Doughnut House / Naoi Architecture & Design Office

© Hiroshi Ueda

Architects: Naoi Architecture & Design Office
Location: , Japan
Project Year: 2010
Structural Engineer: Inoue Structural Engineers
Project Area: 133.27 sqm
Photographs: Hiroshi Ueda

This project was a residential building for a husband-and-wife couple in rural Ibaraki prefecture. The area surrounding the generously-sized plot was not heavily built up, giving the site a calm sense of privacy without too much of the noise, threat of crime and other stresses associated with the city. The adjacent areas consisted of a mix of fields and houses, many of which were located on plots of land whose boundaries were not clearly demarcated from each other. With these conditions in mind, we decided to create a home that would consist of “an open space with ambiguous borders and boundaries.”

© Hiroshi Ueda

We started by encircling the perimeter of the site with greenery and embankments in order to demarcate the boundaries of the property in a loose fashion, and built a one-story house that would be covered and hidden by them. In this way, we were able to create a site that makes no distinctions whatsoever between its interior and exterior, or between the architecture and its surrounding environment. The embankments serve as a catalyst to produce changes in the landscape visible from the interior, as well as the view from the outside of the house.

Concept

The flat, level surface of the site gives the residence a functional layout, while the internal courtyard produces a sensation of depth and fluidity within the house. Situated at a slight distance from the center of the roof, the courtyard also produces variations in the gradient of the ceiling and configuration of the rooms, giving rise to subtle gradations in the overall spatial properties of the house.

© Hiroshi Ueda

A sense of dialogue between the interior and exterior is reiterated in the internal courtyard and various spaces underneath the eaves of the roof, allowing sunlight and wind to pass through the space. We also used the various fittings, eaves and dirt floor as tools for manipulating the boundaries within the house, which maintained both a sense of distance from its surroundings as well as a certain relationship to them. By emphasizing the supporting function of the roof and keeping all the sliding doors and other fittings fully open, the interior of the house acquires a certain spatial intensity. The view from the outside, on the other hand, gives the impression of a wide mantle that covers the entire house. All of these measures allowed us to ensure that the residence would have a sense of spacious comfort where both nature and architecture are accorded equal value.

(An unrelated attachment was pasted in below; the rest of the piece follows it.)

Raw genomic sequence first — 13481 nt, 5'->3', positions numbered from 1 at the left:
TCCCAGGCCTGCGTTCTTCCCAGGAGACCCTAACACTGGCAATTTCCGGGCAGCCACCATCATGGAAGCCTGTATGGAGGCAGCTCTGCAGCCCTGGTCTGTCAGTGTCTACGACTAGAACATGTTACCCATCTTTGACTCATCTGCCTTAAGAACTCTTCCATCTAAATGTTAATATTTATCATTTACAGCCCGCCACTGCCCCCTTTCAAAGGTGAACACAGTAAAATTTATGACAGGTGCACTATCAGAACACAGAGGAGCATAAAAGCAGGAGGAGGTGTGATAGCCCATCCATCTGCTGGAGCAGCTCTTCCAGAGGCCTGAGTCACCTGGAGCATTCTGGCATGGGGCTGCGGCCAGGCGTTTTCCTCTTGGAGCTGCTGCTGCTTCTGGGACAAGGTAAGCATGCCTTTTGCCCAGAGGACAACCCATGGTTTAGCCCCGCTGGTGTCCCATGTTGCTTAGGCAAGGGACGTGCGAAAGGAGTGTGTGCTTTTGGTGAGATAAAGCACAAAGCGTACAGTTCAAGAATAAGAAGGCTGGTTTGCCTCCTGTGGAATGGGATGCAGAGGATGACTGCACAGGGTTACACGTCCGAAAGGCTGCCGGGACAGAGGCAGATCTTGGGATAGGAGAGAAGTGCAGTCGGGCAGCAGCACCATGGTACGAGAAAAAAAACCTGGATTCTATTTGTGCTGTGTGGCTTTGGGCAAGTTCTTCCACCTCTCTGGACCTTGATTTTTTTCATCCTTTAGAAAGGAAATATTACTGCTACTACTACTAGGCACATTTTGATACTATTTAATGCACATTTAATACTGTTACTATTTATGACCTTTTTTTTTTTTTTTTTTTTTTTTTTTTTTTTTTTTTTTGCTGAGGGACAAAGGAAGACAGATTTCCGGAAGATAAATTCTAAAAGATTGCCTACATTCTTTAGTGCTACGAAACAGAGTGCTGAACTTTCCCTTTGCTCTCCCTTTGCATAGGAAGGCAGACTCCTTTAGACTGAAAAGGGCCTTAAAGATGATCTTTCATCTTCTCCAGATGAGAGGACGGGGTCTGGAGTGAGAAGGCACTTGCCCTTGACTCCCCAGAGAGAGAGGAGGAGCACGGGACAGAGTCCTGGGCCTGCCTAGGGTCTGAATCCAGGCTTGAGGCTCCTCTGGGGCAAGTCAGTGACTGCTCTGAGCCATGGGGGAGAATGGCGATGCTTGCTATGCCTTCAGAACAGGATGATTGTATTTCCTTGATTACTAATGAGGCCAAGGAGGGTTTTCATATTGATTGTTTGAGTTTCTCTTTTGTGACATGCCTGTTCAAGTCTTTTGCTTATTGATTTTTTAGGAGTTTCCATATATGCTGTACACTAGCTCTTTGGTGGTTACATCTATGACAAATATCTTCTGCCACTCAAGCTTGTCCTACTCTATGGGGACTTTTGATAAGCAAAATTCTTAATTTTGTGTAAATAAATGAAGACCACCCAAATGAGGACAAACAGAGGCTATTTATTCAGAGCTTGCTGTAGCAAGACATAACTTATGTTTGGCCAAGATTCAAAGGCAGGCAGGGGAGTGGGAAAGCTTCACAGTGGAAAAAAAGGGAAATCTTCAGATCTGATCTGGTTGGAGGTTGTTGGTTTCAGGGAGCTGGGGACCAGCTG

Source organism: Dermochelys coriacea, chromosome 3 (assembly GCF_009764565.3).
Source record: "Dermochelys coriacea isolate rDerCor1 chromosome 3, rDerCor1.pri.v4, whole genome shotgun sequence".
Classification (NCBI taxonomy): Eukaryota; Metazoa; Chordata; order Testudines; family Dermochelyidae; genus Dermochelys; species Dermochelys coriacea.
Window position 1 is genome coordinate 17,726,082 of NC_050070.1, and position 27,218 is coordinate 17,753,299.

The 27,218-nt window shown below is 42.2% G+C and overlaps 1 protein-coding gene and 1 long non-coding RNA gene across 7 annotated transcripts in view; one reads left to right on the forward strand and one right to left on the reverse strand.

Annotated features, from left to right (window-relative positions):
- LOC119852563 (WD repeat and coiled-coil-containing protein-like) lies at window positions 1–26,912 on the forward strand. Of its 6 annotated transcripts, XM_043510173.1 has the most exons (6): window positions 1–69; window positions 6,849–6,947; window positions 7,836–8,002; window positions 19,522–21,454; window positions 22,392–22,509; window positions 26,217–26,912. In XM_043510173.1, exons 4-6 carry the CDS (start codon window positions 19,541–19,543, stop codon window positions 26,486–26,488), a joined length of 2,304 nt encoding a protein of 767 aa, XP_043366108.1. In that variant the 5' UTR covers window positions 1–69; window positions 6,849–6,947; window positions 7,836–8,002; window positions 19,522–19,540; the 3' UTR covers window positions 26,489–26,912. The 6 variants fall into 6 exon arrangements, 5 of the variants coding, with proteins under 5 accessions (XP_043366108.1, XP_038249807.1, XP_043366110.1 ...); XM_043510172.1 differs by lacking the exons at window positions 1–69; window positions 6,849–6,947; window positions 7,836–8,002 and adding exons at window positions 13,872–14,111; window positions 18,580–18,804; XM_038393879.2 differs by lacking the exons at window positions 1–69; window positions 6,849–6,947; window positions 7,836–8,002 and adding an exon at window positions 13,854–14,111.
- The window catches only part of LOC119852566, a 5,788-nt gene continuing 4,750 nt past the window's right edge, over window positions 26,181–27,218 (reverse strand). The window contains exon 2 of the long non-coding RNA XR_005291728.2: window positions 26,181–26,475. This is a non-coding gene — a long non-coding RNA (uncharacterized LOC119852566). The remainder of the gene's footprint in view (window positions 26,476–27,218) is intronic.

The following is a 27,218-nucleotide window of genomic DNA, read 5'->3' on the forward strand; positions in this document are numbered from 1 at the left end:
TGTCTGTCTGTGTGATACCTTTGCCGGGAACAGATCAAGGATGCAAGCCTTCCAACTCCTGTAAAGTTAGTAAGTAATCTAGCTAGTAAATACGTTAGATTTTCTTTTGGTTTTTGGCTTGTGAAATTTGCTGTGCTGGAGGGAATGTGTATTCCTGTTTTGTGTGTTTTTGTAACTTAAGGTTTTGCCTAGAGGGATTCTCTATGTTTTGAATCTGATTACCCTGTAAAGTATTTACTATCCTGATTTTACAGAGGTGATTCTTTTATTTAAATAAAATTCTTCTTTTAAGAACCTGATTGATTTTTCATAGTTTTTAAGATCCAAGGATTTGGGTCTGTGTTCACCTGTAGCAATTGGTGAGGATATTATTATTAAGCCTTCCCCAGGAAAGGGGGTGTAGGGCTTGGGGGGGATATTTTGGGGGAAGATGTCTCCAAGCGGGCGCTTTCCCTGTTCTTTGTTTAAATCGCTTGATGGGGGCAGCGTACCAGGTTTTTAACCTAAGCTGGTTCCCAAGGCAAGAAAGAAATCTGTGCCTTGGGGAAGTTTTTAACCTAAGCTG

© Hiroshi Ueda

In the future, we hope to continue building homes conducive to this sort of luxury and comfort, creating a simple sort of architecture that seeks to actively open itself up to changes in the four seasons, shifts in the weather and the passage of time in a symbiotic relationship with nature, all without having to rely on the latest building technologies, machinery and devices.

Plan
Cite: "Doughnut House / Naoi Architecture & Design Office" 18 Aug 2011. ArchDaily. Accessed 25 Oct 2014. <http://www.archdaily.com/?p=160719>
  • Dariusz

    uhm..please explain “donut” ? not sure it has any properties of a donut. these minimal houses are becoming quite boring.. does this reflect the architects or the clients or both? Use some textured materials! be creative! some new touches..